As companies start setting up accounts on Twitter, there are many strategic decisions to be made with regard to community management and the face of the brand. Who or what is the face of the company? Should your avatar be a human face or the company logo? Is there more than one face?
Olivier Blanchard outlines a pretty ideal approach to “The Avatar Question” and managing an enterprise Twitter presence in which he advocates setting up a branded account with the company logo, supported by staff accounts that feature a face along with branded imagery.
All companies are not enterprises, however, and there’s no one-size-fits-all approach.
To decide what’s right for your company, start by taking a look at some contextual considerations…
- What is the primary goal of your Twitter engagement?
- Who is your community and what is it that they want and need from you right now?
- What are your competitors doing in this space?
- Who will act as your community manager? Is this individual already a part of your community or is he/she a stranger?
- What restraints do you have with regard to technical limitations and time to dedicate to social media?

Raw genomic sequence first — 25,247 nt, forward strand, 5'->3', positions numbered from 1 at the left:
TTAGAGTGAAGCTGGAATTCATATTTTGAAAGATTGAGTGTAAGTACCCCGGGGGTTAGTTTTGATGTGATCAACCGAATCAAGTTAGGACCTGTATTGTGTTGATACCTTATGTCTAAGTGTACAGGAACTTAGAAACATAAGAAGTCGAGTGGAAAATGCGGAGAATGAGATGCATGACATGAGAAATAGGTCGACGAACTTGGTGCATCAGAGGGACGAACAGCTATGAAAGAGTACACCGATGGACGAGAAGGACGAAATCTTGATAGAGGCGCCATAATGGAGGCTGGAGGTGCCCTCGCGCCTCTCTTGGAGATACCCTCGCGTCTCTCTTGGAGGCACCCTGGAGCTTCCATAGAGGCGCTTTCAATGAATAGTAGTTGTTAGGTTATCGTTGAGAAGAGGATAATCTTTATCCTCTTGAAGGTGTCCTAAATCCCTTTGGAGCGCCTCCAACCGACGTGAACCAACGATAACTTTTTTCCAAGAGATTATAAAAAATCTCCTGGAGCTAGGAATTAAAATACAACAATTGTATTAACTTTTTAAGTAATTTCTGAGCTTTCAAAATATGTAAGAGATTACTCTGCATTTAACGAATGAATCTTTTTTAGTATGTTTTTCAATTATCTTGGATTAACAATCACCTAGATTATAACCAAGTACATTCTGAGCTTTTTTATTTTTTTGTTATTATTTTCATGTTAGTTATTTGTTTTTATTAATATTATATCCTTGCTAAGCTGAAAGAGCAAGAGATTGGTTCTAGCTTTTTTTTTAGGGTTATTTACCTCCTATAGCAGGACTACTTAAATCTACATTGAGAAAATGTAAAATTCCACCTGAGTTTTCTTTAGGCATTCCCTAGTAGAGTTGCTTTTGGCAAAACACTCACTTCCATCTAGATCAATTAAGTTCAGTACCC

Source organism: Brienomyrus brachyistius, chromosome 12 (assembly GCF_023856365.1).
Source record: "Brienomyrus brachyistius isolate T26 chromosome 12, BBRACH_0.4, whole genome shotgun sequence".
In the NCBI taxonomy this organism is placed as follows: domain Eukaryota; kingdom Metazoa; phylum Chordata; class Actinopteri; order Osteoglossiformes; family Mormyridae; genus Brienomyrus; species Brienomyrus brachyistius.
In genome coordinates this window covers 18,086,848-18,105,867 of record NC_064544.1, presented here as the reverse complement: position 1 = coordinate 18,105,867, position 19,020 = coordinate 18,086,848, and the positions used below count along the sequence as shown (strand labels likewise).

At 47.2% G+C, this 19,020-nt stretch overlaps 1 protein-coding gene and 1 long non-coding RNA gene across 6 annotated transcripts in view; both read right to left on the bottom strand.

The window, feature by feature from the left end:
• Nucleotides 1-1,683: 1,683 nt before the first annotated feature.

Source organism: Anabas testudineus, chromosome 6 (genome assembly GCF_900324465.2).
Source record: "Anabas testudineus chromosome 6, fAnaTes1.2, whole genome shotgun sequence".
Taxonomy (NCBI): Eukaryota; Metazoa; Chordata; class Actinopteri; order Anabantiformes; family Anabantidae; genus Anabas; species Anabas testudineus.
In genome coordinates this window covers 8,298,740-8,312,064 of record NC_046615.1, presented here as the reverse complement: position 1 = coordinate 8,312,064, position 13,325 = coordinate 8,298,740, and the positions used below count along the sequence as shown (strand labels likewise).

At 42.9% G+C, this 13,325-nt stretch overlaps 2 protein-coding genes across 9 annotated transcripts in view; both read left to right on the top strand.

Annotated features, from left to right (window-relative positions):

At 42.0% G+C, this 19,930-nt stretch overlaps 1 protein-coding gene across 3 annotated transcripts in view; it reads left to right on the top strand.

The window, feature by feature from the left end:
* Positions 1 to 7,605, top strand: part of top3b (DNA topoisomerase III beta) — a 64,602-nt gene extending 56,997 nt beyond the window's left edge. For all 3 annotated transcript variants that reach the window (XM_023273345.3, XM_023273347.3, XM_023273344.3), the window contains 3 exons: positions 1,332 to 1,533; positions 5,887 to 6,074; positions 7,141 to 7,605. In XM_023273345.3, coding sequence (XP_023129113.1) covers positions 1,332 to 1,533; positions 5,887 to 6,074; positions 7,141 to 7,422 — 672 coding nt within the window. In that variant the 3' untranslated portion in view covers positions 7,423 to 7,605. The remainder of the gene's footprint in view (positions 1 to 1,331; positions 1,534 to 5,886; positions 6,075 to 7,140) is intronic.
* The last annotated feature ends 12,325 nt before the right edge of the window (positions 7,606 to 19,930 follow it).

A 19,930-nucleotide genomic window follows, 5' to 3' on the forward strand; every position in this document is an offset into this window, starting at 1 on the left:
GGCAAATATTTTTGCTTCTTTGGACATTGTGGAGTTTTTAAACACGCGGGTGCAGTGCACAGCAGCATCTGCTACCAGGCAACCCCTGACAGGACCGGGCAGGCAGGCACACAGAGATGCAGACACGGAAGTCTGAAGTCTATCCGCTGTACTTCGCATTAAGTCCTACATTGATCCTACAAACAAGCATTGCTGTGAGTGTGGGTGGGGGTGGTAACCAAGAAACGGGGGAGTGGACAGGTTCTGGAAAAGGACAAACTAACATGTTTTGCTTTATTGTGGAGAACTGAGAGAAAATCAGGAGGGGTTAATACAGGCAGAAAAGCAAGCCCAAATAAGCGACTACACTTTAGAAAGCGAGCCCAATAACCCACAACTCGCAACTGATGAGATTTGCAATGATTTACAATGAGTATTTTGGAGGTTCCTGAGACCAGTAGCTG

Use a company logo for your account, but have it socialize like a person.
The reality is, a community manager isn’t always the ideal face for the company brand, even if they are acting as the company’s voice. People can come and go. Roles change. So it often makes more sense to use the company’s logo for the avatar for your main company Twitterfeed, rather than your community manager’s headshot.
But, as Frank Strong mentions above, just because your community manager is talking as a brand, rather than a person, doesn’t mean your company feed should sound like a robot. As Frank says, “Businesses are people too, socialize like it.” I could not have said it better myself. Yes, that might be a logo on the avatar, but…there’s person sitting at a desk behind that logo. So make sure that humanity is showing through in your brand voice.